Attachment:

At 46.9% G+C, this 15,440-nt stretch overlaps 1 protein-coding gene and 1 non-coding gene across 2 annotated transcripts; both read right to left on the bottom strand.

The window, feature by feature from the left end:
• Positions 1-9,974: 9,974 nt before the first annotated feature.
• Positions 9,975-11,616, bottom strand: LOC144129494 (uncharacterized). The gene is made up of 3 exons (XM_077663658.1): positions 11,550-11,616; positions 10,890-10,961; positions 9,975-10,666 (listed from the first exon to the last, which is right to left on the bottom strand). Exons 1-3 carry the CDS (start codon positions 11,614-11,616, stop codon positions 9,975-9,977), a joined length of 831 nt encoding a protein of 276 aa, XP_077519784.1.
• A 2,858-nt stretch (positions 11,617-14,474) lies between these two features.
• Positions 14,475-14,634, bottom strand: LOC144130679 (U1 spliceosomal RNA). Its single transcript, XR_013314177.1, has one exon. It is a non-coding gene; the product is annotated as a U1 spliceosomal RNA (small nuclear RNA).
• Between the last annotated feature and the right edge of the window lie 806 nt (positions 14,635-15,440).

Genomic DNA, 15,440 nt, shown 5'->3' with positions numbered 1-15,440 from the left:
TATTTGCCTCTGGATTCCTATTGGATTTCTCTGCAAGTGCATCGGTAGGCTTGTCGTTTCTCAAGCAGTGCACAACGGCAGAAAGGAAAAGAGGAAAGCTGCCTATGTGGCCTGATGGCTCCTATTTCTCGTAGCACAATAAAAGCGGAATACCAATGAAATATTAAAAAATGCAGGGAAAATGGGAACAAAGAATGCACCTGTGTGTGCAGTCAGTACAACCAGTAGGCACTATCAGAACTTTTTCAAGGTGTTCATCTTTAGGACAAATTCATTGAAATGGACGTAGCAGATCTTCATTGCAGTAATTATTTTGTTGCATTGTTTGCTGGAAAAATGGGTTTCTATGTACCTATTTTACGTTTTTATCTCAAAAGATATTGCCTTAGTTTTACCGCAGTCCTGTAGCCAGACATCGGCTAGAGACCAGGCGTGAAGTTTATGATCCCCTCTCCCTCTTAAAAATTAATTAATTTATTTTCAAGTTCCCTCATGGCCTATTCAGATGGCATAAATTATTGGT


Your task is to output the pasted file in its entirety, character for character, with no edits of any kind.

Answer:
At 46.9% G+C, this 15,440-nt stretch overlaps 1 protein-coding gene and 1 non-coding gene across 2 annotated transcripts; both read right to left on the bottom strand.

The window, feature by feature from the left end:
• Positions 1-9,974: 9,974 nt before the first annotated feature.
• Positions 9,975-11,616, bottom strand: LOC144129494 (uncharacterized). The gene is made up of 3 exons (XM_077663658.1): positions 11,550-11,616; positions 10,890-10,961; positions 9,975-10,666 (listed from the first exon to the last, which is right to left on the bottom strand). Exons 1-3 carry the CDS (start codon positions 11,614-11,616, stop codon positions 9,975-9,977), a joined length of 831 nt encoding a protein of 276 aa, XP_077519784.1.
• A 2,858-nt stretch (positions 11,617-14,474) lies between these two features.
• Positions 14,475-14,634, bottom strand: LOC144130679 (U1 spliceosomal RNA). Its single transcript, XR_013314177.1, has one exon. It is a non-coding gene; the product is annotated as a U1 spliceosomal RNA (small nuclear RNA).
• Between the last annotated feature and the right edge of the window lie 806 nt (positions 14,635-15,440).

Genomic DNA, 15,440 nt, shown 5'->3' with positions numbered 1-15,440 from the left:
TATTTGCCTCTGGATTCCTATTGGATTTCTCTGCAAGTGCATCGGTAGGCTTGTCGTTTCTCAAGCAGTGCACAACGGCAGAAAGGAAAAGAGGAAAGCTGCCTATGTGGCCTGATGGCTCCTATTTCTCGTAGCACAATAAAAGCGGAATACCAATGAAATATTAAAAAATGCAGGGAAAATGGGAACAAAGAATGCACCTGTGTGTGCAGTCAGTACAACCAGTAGGCACTATCAGAACTTTTTCAAGGTGTTCATCTTTAGGACAAATTCATTGAAATGGACGTAGCAGATCTTCATTGCAGTAATTATTTTGTTGCATTGTTTGCTGGAAAAATGGGTTTCTATGTACCTATTTTACGTTTTTATCTCAAAAGATATTGCCTTAGTTTTACCGCAGTCCTGTAGCCAGACATCGGCTAGAGACCAGGCGTGAAGTTTATGATCCCCTCTCCCTCTTAAAAATTAATTAATTTATTTTCAAGTTCCCTCATGGCCTATTCAGATGGCATAAATTATTGGT